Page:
function readOnly(count){ }
Starting November 20, the site will be set to read-only. On December 4, 2023,
forum discussions will move to the Trailblazer Community.
+ Start a Discussion
Alexis KasperaviciusAlexis Kasperavicius 

Trigger or formula?

I could  really use some perspective and advice. I have an application where fields on a custom object need to be populated by combining choices from various select lists on parent and grandparent objects.


My issue comes up when the parent/grandparent select lists are changed - what's the best way to handle it?


  1. Should I use (somewhat complex) formula fields on the children that point up to the parents and combine the choices based on rules? ; or,
  2. Should I build a trigger with these rules which updates a static text field on all of the children whenever a parent is changed?

The benefits of a formula are that I don't have to touch what could be thousands of children everytime a select list is changed, however I am starting to have to dance around formula compiled character limits.


The benefits of using a trigger is that it's more flexible, the code is in one place and the formula compiled character limits don't apply.


I guess I don't know if I'm going to take a performance hit of some kind by using the trigger option and updating thousands of records - potentially many times if I have a user who keeps changing his mind on some naming scheme thereby continuing to update all of the children. A formula is just a live reflection of the parent so no update is neccesary. If I properly bulkify the trigger is that all I need to worry about?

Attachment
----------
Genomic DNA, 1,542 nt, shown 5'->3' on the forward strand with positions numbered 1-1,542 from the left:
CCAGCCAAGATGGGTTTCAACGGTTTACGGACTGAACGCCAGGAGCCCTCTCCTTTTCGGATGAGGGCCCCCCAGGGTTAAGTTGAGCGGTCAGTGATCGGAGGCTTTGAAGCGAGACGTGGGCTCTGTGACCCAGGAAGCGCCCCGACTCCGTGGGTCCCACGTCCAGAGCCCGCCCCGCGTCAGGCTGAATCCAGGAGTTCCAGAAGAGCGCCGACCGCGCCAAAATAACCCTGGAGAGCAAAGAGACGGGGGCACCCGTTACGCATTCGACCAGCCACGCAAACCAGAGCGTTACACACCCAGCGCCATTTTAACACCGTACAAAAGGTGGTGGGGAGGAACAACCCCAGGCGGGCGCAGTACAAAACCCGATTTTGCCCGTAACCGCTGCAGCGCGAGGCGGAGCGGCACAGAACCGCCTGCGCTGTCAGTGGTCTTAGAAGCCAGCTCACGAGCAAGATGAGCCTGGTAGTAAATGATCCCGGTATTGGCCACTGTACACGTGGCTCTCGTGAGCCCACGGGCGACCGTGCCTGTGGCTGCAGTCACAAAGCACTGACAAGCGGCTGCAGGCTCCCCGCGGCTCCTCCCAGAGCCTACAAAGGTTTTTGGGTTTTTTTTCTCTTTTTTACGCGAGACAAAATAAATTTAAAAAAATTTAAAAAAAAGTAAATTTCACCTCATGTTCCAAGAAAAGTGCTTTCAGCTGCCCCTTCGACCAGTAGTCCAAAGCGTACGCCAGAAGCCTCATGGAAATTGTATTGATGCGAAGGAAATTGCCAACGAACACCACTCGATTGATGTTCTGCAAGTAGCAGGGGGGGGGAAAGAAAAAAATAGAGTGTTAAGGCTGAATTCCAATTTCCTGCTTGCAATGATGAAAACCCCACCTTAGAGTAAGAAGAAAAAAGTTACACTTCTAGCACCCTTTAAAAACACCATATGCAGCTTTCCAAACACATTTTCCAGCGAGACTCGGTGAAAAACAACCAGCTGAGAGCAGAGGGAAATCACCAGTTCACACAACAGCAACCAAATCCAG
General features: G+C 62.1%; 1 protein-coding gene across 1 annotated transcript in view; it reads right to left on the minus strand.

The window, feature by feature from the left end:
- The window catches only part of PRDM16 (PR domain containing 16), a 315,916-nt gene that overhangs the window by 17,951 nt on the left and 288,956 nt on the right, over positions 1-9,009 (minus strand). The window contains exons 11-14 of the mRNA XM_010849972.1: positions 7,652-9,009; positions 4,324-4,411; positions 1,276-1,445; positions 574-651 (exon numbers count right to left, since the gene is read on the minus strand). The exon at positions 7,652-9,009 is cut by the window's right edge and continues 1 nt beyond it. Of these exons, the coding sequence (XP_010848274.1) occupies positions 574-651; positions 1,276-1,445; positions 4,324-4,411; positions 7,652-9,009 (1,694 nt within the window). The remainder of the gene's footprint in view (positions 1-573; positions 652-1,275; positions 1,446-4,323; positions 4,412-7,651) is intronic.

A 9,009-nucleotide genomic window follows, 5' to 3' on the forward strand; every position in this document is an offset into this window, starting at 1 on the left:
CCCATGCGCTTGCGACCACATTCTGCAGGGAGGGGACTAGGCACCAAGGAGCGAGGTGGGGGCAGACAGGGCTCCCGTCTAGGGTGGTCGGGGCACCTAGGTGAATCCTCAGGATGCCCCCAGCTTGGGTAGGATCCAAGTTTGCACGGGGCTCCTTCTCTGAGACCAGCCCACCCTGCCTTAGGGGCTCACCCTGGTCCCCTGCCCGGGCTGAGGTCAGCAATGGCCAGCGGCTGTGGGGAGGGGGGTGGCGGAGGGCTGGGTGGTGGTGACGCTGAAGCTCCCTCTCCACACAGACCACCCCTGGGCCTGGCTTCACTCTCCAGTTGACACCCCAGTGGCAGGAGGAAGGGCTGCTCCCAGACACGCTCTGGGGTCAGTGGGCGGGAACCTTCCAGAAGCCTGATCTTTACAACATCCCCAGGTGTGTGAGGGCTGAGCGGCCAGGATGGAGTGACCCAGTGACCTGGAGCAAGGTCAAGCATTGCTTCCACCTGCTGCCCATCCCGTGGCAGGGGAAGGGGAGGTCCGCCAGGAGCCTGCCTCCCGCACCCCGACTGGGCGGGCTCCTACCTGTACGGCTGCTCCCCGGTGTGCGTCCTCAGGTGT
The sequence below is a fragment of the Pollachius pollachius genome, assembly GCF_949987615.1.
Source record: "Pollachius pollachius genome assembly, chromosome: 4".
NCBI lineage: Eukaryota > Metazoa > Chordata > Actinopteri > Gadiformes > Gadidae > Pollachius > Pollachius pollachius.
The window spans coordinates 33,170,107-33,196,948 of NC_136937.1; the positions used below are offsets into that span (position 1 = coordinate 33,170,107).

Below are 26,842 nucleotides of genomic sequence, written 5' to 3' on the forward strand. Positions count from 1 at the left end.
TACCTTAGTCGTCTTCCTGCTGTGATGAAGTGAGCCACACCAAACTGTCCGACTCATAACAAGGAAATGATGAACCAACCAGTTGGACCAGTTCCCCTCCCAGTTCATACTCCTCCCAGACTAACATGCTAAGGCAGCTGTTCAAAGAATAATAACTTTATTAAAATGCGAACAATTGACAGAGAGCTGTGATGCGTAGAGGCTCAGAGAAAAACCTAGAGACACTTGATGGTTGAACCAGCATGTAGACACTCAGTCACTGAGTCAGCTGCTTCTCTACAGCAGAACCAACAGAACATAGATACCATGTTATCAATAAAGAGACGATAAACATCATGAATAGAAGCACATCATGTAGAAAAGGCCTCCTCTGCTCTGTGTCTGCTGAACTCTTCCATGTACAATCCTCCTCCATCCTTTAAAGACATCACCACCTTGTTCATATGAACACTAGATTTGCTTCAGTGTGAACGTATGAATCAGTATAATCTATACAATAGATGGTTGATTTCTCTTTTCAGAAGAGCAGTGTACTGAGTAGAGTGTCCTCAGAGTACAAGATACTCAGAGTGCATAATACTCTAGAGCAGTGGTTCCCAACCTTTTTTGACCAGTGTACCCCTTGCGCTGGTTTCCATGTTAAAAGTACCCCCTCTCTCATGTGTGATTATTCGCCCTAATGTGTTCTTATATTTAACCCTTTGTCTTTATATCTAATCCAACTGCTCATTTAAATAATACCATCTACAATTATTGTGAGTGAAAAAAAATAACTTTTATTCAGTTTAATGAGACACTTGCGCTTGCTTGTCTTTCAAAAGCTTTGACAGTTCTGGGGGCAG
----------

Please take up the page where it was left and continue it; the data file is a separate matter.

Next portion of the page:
Am I missing anything else? Is there best practice when it comes to this?


Thanks much for any persepctive.







When faced with configuration vs. code as my solution, I always try and go with configuration (a formula in your case).  This will be easier to maintain long term and there is less system overhead involved.  However, if you are bumping up on the limits of the compile size for formulas, I would recommend going with the trigger approach now vs. later when the requirements change and you can no longer fit your logic into the formula.

Shashikant SharmaShashikant Sharma

Hi Lexles,


You can see this


Here comparison is between trigger and workflow which is same as yur case as its between configuration vs code.


Let me know if any further question on it.


Hi Alex,

If it would be better to go with configuration(since you can make changes any point of time in production as well but for triggers, need to deploy the changes), but if the formula you are writing is exceeding the limit then it would be better to go with Trigger. if there is a trigger already existing, you can add the logic for ur code in it.

Abhay AroraAbhay Arora



You need to go for formula fields its the bext approach you can have. if the Parent or Grand Parent is not acessible in formula then you can got for a trigger..


2.) Go for a trigger if you need to compare the old and new values of parent and grandparent ids